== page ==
Thursday, September 11, 2014

Kitchen confidential: The truth behind ‘bad service’



Singapore’s well-known for many things, and our national pastime of eating is one of them. Many cafes and restaurants have also sprouted up in the past few years. Many of my friends, too, have left their stable, comfortable paying jobs to pursue the simple dream of running a cafe, which requires admirable courage to begin with. To be honest, it is only when we finally open for business do we realise how this industry takes its toll on us: The long hours that are physically and mentally draining; the one million and one things that you have to learn to deal with, such as troubleshooting a blackout; dealing with “sky’s the limit” type of expectations from customers; and, of course, the constant issues related to the severe shortage of manpower.

It makes me wonder if us F&B owners are just whining about the situation or is there really a problem to begin with? And as customers, do we really see the underlying reasons related to “bad service”?


As restaurant owners, we aim to make every customer happy and leave smiling from ear to ear. There’s a saying in service textbooks that the customer is always right. But are they really? And on that note, let’s also ask: Do we, as customers, put ourselves in the shoes of the service staff? Do we lay expectations on a restaurant’s service team that we will never place upon ourselves? Do we treat service staff cordially? Or do we talk to them in a tone and manner that wouldn’t even closely reflect how we would treat a new subordinate in the office or someone that we’ve just met for the first time?

I’ve seen customers whistling and snapping their fingers in order to get the attention of the service staff. That’s just plain rude. I’ve also witnessed countless incidents where service staff take the flak for things that are not even their fault to begin with, or deal with customers who simply want to vent their frustrations on them over something that they have no control over.

I’ve learnt that it’s impossible to please everyone and even more impossible to expect a flawless day-to-day operational flow from my staff. Even I, as an owner, make mistakes as well. A month ago, I received a bad review on a reservation slip-up, for which I immediately made an apologetic service recovery offer. However, this was not accepted and we are still receiving snarky comments from this individual.

In the past, it used to be an employer’s market. However, times have changed. Ask any owner, head chef or restaurant manager today and they will share stories about employees talking back to them, complaining about the slightest things or bailing on their work shifts the moment things start to go south.

There are a myriad of contributing factors to this: It could a bruised ego on the part of the employee who got scolded, a staffer may also not be able to align themselves with the restaurant’s vision of providing excellent service. It could be that the nature of the F&B industry is one that is physically more demanding, which results in higher stress levels and cantankerous personalities.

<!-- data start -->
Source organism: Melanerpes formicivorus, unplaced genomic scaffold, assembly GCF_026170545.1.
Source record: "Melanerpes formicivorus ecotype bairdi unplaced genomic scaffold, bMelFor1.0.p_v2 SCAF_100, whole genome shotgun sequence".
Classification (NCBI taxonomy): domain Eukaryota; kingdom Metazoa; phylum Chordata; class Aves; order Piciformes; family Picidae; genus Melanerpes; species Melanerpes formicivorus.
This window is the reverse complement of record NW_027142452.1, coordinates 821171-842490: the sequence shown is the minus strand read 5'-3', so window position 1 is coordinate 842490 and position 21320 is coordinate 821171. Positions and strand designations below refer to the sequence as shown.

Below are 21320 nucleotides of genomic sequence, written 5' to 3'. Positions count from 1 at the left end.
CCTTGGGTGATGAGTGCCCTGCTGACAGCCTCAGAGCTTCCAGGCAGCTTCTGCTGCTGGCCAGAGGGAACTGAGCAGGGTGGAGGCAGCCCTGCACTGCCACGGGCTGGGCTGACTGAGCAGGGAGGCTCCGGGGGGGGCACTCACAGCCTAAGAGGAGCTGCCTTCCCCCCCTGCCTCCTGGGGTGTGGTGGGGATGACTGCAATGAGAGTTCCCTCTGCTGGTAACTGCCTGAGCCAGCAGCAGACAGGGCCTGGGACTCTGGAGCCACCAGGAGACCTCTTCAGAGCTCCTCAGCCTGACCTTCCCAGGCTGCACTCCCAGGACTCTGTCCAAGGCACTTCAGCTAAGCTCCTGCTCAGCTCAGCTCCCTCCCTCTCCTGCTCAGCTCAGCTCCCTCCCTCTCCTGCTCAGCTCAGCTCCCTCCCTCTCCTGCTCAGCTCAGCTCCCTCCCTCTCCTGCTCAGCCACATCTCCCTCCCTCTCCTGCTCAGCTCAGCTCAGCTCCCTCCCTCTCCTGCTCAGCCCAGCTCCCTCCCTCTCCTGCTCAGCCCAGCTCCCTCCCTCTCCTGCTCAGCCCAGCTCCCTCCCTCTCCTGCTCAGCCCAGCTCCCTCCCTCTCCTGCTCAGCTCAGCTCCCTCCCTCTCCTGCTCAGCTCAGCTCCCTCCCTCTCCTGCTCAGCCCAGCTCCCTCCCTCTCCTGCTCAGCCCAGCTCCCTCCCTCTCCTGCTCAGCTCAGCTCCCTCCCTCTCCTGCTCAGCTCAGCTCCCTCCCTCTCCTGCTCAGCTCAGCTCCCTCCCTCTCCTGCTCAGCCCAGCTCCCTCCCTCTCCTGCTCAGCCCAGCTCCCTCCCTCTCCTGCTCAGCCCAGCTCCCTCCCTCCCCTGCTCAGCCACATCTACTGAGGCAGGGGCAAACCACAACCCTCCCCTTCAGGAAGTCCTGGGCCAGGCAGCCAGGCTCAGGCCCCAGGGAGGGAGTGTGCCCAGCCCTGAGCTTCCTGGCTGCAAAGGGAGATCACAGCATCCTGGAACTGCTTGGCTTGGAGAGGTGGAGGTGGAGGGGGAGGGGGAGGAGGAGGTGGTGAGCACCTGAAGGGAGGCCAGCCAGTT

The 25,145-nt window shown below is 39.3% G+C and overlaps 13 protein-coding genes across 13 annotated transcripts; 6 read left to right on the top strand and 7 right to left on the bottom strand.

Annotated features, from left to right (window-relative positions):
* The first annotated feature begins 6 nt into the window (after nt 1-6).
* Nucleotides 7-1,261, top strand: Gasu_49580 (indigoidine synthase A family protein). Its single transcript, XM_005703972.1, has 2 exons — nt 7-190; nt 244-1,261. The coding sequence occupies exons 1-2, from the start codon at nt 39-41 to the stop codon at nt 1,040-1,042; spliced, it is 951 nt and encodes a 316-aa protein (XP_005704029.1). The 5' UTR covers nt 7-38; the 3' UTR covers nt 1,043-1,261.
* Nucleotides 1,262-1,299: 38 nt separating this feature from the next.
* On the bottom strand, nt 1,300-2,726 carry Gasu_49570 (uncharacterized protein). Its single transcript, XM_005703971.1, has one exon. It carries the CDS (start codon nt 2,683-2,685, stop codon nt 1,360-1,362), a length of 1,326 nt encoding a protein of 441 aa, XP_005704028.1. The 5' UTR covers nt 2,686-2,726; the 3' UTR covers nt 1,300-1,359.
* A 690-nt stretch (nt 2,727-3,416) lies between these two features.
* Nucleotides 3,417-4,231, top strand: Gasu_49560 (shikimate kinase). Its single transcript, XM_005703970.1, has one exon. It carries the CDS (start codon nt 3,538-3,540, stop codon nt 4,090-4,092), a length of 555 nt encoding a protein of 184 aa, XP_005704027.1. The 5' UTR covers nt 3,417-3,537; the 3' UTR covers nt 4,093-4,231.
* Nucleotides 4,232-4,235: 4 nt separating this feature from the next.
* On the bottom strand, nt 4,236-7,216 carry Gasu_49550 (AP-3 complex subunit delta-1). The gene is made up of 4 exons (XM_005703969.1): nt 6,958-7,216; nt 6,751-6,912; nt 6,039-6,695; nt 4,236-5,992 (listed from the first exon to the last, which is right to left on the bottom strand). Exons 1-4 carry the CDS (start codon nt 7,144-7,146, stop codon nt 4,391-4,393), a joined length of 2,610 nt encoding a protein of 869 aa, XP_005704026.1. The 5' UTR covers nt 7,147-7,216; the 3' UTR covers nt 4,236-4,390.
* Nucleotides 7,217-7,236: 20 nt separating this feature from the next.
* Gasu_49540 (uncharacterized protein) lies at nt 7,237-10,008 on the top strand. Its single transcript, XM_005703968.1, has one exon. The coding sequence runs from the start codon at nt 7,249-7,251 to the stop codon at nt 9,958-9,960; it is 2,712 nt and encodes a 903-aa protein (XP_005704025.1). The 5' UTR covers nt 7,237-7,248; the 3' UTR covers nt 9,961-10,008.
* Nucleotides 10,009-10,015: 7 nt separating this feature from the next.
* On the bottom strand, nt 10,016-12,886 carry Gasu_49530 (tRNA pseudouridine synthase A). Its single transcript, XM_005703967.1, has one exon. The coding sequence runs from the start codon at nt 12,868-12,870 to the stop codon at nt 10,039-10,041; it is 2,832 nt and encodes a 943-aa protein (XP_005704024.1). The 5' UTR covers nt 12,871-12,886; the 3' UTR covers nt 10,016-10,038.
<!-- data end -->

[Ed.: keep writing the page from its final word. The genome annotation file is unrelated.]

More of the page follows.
With high rentals, increasing food costs and foreign worker levies as well as policies impacting the human resources budget, business owners are caught between a rock and a hard place. They struggle to fiercely market their product, only to be unable to handle the crowd when they come in. I was having kopi with some of my fellow cafe-owner friends and we all agreed that it is becoming increasingly difficult to find Singaporeans who are passionate about this industry. We also discussed how many who step in as service crew are actually in it for the long haul to gain the necessary experience for a managerial position. There are some things you can only learn through years of experience, just like how it takes years of practice to craft a beautiful plate of food. These are important years of committment and training that not many people can persevere through.

So we turn to foreign employees. But this is only a stop-gap measure. While there’s the language barrier and training to deal with, what’s harder to cope with are the unpredictable policies on foreign manpower that may be implemented any time. Just when we have nurtured a good working relationship with our employees, we have to start all over again when their pass renewal gets rejected.


How should we, as F&B owners, then encourage more Singaporeans to find a career in the F&B industry?

If the answer to this is to dangle carrots and have a better pay scheme to attract and retain good staff, then are we all prepared to pay higher prices for our food and drinks when dining out?

If the answer is “no”, then perhaps we should all be a little more tolerant of the restaurant staff, who are all working to make our dining experience a little more pleasant each time.

I’m sure we all remember that lousy day we occasionally have in the office? Let’s all strive not to be the reason for others’.

Darren Wee is a MediaCorp Radio 987FM radio DJ who hosts The Sunday Brunch from 11am to 1pm. He’s also the owner of Chillax Cafa and the newly opened Babette — Restaurant & Bar along Tyrwhitt Road. Follow him on Instagram @djtowkay.

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